Ralph Mathekga: No way to take Ramaphosa's anti-corruption talk seriously with Mokonyane, Gigaba, Dlamini on ANC's list
The message sent by the ANC is that Nomvula Mokonyane, Malusi Gigaba and Bathabile Dlamini deserve an opportunity to demonstrate that they are great leaders who have been misunderstood, writes Ralph Mathekga.
The ANC has sparked controversy by including controversial party members on the list of people to be deployed to Parliament after the May 8 election.
Among the names that have triggered the controversy are the likes of Malusi Gigaba, Nomvula Mokonyane and Bathabile Dlamini.
Since Cyril Ramaphosa took over as the president of the ANC, and subsequently the country, there has been public concerns as to why he included the trio in Cabinet if he is serious about tackling corruption. This is not an imposition of an unreasonable moral standard on President Ramaphosa; it is rather a logical concern that arises from his position that his leadership is essentially aimed at rooting out corruption and leading the ANC on a righteous path after "nine wasted years" under President Jacob Zuma's leadership.
In one ANC advert in a weekend newspaper, Ramaphosa is standing tall promising that the party has instituted an inquiry into state capture to demonstrate a commitment against corruption in the country. Again, no one imposed the advert on the ANC and Ramaphosa, particularly the claim made that the ANC is fighting against corruption.
Therefore, it makes sense for those outside the ANC the ask how the anti-corruption project promised by the ANC and Ramaphosa stands to benefit from the inclusion of those controversial party members on the list of people who will be going to Parliament after the elections.
Mokonyane has been implicated in receiving bribes from Bosasa; an embattled facilities management company that has come out looking very bad at the Zondo commission of inquiry into state capture. Dlamini's tenure as social development minister has had the court exposing her moral lapse in handling the tender relating to the payment of social grants. She is implicated in having had a hand in the illegal decision to award the tender that was subsequently nullified by the court.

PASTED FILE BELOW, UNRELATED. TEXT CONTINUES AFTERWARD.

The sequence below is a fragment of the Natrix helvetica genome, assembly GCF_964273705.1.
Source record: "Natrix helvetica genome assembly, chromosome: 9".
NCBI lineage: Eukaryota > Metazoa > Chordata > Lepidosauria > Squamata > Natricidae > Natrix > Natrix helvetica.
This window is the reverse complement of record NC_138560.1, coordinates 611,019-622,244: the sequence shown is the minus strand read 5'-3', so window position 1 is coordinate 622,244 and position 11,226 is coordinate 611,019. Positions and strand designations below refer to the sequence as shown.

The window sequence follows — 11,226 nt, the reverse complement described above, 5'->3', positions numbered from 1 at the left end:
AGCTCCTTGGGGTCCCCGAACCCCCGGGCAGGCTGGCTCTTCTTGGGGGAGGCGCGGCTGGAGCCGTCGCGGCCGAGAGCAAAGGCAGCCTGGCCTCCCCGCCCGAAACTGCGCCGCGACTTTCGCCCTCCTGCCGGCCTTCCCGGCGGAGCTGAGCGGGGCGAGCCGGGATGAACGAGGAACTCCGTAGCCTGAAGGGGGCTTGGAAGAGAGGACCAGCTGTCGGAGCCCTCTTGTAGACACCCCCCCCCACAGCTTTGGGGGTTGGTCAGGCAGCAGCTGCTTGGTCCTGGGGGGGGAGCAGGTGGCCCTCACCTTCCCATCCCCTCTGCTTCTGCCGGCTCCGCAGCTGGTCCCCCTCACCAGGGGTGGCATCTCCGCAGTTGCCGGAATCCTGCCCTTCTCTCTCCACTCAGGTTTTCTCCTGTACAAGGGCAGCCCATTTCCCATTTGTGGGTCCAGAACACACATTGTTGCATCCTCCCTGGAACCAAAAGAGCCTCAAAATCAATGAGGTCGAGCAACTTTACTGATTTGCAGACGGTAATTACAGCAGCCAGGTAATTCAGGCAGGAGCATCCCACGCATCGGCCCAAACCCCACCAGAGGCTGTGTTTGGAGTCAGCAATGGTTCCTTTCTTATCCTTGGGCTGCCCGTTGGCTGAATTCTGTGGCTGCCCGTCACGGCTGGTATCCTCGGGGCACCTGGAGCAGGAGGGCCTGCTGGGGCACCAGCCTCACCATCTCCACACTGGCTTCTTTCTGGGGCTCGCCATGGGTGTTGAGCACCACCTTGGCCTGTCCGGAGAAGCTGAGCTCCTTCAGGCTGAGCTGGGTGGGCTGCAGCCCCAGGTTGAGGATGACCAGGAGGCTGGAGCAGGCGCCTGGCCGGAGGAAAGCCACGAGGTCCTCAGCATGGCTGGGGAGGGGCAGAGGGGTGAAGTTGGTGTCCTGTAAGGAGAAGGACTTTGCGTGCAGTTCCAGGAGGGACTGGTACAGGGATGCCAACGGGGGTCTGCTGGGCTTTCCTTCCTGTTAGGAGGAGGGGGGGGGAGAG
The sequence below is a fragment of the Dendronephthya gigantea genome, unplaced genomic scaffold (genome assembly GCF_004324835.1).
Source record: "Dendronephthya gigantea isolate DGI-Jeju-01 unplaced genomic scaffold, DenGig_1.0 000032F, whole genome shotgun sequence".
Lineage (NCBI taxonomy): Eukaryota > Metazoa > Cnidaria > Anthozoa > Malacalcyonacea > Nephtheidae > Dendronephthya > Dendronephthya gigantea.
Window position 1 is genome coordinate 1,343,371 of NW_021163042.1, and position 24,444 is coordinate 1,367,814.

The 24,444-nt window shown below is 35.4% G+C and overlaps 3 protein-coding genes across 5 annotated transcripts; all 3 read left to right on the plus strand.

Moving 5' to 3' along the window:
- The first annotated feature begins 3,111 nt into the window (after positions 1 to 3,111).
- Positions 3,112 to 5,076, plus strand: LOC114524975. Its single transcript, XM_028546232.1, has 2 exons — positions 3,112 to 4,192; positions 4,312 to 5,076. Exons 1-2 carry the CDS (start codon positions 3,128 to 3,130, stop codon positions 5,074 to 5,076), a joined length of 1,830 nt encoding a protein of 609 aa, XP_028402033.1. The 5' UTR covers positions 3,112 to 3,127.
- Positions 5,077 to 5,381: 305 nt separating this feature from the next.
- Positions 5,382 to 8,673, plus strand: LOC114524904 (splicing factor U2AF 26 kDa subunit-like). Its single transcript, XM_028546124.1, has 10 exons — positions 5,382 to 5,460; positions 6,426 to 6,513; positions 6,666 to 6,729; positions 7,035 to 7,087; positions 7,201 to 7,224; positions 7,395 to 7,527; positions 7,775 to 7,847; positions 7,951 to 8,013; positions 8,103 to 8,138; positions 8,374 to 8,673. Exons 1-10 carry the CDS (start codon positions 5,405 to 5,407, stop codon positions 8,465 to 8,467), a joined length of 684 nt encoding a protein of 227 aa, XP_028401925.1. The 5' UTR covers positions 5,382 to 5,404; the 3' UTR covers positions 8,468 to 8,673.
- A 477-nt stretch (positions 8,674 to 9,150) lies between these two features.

Gigaba was implicated in the illegal awarding of citizenship to the controversial Gupta family, whose conduct justified the formation of the state capture commission of inquiry.
Against this picture one should ask what the thinking is behind the idea that those individuals still have something to offer to this nation. By including them in the list of future parliamentarians, the ANC is sending the message that all that has been said about corruption in the state capture inquiry is a big misunderstanding that will be cleared up by the future stellar performance by those ANC stars.
The message sent by the ANC is that Mokonyane, Gigaba and Dlamini deserve an opportunity to demonstrate that they are great leaders who have been grossly misunderstood by institutions such as the state capture inquiry and the courts.
Indeed, none of the three have been found guilty of any offence in a court of law. This is the explanation that was forwarded by ANC secretary general Ace Magashule in explaining away what he seems to think is a storm in a teacup.
But Parliament stated on Monday that Gigaba should face a parliamentary inquiry regarding his role in granting the Guptas citizenship during his tenure as home affairs minister. Are we to understand that according to the ANC, Gigaba should not only face a parliamentary inquiry, but he should be the one before whom corrupt people appear during inquiries in Parliament after the elections since he will be a Member of Parliament?
This is beyond bizarre. How will that make Parliament look?
The escape route for the sound minded in the ANC is throw the book at the likes of Gigaba, Dlamini and Mokonyane by allowing various inquiries such as the Zondo commission to weed out those controversial members from further serving in state institutions. This route will take long because one will have to wait for recommendations by the Zondo commission once it completes its work.
The other strategy is to allow those members to go to Parliament and then expose them to the wrath of the opposition parties, since Ramaphosa cannot be seen castigating his fellow comrades within the ANC simply because they are still relatively powerful within the party.
That would be a Machiavellian strategy that demonstrates a lack of principle on the side of Mr Ramaphosa and his allies within the ANC. The opposition will feast on this, whilst the ANC's moral position on corruption will erode further.
What a great time to be a coherent opposition party in South Africa. And what a pity that the majority of opposition parties are simply not.
Whichever way the controversial members are prohibited from serving in state institutions, the reality is that if it was up to the broader ANC members – judging by the list that was decided upon by the party – those people will be allowed to serve South Africa further. This raises the question as to whether Ramaphosa is realistic in his view that the ANC can provide a platform through which to fight against corruption.
You go figure, South Africa!
- Ralph Mathekga is a senior researcher at UWC's Centre for Humanities Research, and author of When Zuma Goes and Ramaphosa's Turn.
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